The belief that Aboriginal tribes didn’t make an open declaration of war was used by conservatives to argue against a place for the Frontier Wars in the national monument.

Prime Minister John Howard said in 1998: “If you want to be legalistic about it, the state of war didn’t exist”. But an Australia War Memorial investigation in 1999 found that there was little doubt frontier conflicts were war or war-like operations, according to ABC’s 7:30 report in 2009.

The Australian War Memorial still refuses to acknowledge this.

In an address to the National Press Club in 2013, AWM head Dr Brendan Nelson said he didn’t believe the war memorial was the right place to tell the story of the frontier wars, instead stating the National Museum of Australia was more appropriate.

But if the AWM can commemorate colonial wars like the Boer War, and include an exhibition entitled ‘Soldiers of the Queen: Australia’s Colonial Military Heritage’, then why can’t it recognise the Frontier Wars?

In the Forgotten Wars, Reynolds makes a compelling case for recognition by linking frontier warfare to Australia’s overseas war contribution which was occurring at the same time.

The first names of the Roll of Honour at the Australian War Memorial are the nine men who died in Sudan, when NSW sent a contingent of 770 volunteers to help the British empire crush an Indigenous resistance in 1885.

But back in Australia, that same year “was probably the most violent” as invaders continued towards northern Australia across Kalkadoon and Karangura territories.

While the Australian War Memorial “commemorates the blundering attempt of NSW to go to war”, Mr Reynolds writes, “it totally ignores the very real, brutal war being fought at the same time across the northern third of the continent”.

But as the inevitable debates about what ANZAC Day means to each individual ramp up around the centenary, we must also think about who ANZAC Day has traditionally excluded.

While Aboriginal and Torres Strait Islander servicemen and women are slowly receiving greater recognition, it means little without recognising the first wars of their ancestors.

Rather than Gallipoli, it is these wars which are characteristic of our national character and where we are as a country today. The enduring silence around the tens of thousands of black deaths demonstrates that Australia did not come of age on a Turkey battleground. Our failure to address our colonial killing times points to the fact we have never grown up.

The theft of Aboriginal land, so connected to identity, health and wellbeing, occurred then, and it is still occurring now, in the form of policies like the potential closure of up to 150 remote Aboriginal communities, the NT intervention and assaults on the NT Aboriginal Land Rights Act, the winding back of heritage legislation, and the trajectory of the land rights movement.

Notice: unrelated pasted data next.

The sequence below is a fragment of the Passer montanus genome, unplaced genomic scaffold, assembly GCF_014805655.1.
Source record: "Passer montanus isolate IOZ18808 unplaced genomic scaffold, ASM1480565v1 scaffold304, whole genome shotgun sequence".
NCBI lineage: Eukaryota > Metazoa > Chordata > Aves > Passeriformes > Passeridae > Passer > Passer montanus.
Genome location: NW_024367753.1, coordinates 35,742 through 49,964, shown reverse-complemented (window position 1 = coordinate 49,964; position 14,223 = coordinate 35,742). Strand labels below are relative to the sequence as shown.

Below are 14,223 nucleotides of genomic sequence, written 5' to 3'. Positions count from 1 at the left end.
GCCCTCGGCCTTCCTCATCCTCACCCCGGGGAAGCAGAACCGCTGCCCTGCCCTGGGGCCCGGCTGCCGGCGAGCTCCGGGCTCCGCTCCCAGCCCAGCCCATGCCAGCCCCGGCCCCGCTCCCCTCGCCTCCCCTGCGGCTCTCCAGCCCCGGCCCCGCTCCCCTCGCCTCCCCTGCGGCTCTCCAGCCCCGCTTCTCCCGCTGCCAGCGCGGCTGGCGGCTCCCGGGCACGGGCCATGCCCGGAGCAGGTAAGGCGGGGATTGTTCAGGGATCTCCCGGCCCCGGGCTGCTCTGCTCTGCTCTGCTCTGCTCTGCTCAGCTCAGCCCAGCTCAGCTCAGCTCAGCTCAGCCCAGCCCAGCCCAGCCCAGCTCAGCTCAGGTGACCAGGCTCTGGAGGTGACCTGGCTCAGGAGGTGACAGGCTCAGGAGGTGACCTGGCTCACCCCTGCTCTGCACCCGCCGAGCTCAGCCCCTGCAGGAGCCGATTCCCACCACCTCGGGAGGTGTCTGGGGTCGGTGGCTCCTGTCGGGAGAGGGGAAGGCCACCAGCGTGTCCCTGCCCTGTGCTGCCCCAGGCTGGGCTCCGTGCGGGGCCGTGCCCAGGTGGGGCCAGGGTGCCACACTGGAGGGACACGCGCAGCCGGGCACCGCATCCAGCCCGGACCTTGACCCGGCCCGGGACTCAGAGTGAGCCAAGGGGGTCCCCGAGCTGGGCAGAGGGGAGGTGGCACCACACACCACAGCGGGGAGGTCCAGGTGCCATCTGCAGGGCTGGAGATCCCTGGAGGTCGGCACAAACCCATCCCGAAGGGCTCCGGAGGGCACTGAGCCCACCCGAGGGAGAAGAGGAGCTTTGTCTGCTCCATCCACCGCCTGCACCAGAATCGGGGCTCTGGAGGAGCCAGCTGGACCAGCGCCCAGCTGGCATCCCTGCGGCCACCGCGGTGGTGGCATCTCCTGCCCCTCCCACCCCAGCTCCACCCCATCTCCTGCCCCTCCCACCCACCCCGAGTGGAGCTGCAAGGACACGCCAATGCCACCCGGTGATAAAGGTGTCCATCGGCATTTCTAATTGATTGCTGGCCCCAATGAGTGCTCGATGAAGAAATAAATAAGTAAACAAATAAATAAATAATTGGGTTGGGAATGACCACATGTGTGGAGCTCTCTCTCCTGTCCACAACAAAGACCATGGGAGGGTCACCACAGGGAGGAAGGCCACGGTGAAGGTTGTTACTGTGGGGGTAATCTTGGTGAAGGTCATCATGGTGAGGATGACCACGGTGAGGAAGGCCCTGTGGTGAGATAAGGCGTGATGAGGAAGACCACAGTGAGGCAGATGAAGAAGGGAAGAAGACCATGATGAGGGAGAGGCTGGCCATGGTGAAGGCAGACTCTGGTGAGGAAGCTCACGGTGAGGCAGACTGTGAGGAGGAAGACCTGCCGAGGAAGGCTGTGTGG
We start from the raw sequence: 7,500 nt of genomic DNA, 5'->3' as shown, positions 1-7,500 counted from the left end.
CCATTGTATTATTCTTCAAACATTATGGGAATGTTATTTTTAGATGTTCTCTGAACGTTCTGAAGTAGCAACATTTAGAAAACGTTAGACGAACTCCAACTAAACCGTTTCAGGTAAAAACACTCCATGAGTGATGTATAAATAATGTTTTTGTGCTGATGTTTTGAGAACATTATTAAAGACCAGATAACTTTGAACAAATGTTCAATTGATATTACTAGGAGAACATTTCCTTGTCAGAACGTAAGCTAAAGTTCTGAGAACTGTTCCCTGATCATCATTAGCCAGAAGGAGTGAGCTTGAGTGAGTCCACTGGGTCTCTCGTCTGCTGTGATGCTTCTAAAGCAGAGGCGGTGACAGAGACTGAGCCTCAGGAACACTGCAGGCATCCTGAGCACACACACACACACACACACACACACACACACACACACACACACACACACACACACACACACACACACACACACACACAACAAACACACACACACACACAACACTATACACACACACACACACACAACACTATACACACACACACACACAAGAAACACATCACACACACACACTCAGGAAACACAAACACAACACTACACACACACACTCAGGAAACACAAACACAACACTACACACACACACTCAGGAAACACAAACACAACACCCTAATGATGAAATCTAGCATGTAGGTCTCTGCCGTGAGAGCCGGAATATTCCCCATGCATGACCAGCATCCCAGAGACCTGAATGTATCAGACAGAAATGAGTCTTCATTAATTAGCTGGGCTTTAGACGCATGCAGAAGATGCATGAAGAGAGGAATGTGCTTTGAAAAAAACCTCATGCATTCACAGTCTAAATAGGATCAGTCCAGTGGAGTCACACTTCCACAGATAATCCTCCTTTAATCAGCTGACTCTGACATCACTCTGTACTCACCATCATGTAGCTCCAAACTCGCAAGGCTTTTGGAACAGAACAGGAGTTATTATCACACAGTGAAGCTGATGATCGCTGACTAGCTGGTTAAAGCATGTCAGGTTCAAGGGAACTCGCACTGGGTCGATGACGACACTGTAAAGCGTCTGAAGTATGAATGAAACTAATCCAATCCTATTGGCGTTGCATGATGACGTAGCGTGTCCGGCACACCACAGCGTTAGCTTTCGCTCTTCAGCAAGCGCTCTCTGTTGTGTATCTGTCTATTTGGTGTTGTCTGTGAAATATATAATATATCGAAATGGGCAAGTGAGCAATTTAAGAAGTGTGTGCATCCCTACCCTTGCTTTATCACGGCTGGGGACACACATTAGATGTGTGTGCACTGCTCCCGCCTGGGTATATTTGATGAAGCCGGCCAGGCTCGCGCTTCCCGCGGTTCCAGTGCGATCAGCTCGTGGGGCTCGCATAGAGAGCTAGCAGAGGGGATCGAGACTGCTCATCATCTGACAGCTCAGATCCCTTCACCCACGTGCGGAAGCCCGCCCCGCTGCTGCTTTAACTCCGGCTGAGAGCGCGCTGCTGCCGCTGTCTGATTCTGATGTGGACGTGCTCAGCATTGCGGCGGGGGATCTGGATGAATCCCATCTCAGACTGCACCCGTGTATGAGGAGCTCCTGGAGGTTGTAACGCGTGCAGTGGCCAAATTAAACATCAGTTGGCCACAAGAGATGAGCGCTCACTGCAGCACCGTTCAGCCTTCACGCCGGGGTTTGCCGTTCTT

Our refusal to remember the past battles of warriors who fought long and hard for their land against a foreign invader helps wash away shameful memories on a day when we are encouraged to think positively about Australia’s contribution to war.

As we march alongside ANZAC Parade on Saturday, who wants a reminder of that past assault on land?

Who wants a reminder of the war where the majority side, ‘white Australia’s side’, is undoubtedly in the wrong even if, by its own reckoning, it was victorious?

Who wants a reminder of the thousands of Aboriginal men and women whose blood was shed so Australia can have the type of prosperity that allows the building of a multi-million dollar national monument to war?

Who wants a reminder of a people who fought for land they had existed on for tens of thousands of years, not a mere 200?

The Australian War Memorial refused to remember the people who fought for ‘country’, not ‘Australia’. But that doesn’t mean we shouldn’t.

* New Matilda is a small, independent Australian media outlet. We rely almost entirely on reader subscriptions for our survival. If you would like to help us keep reporting, you can subscribe here. Or you can help us by sharing this story on social media (click on the links below).

A Darumbul woman from central Queensland, Amy McQuire is the former editor of the National Indigenous Times and Tracker magazine.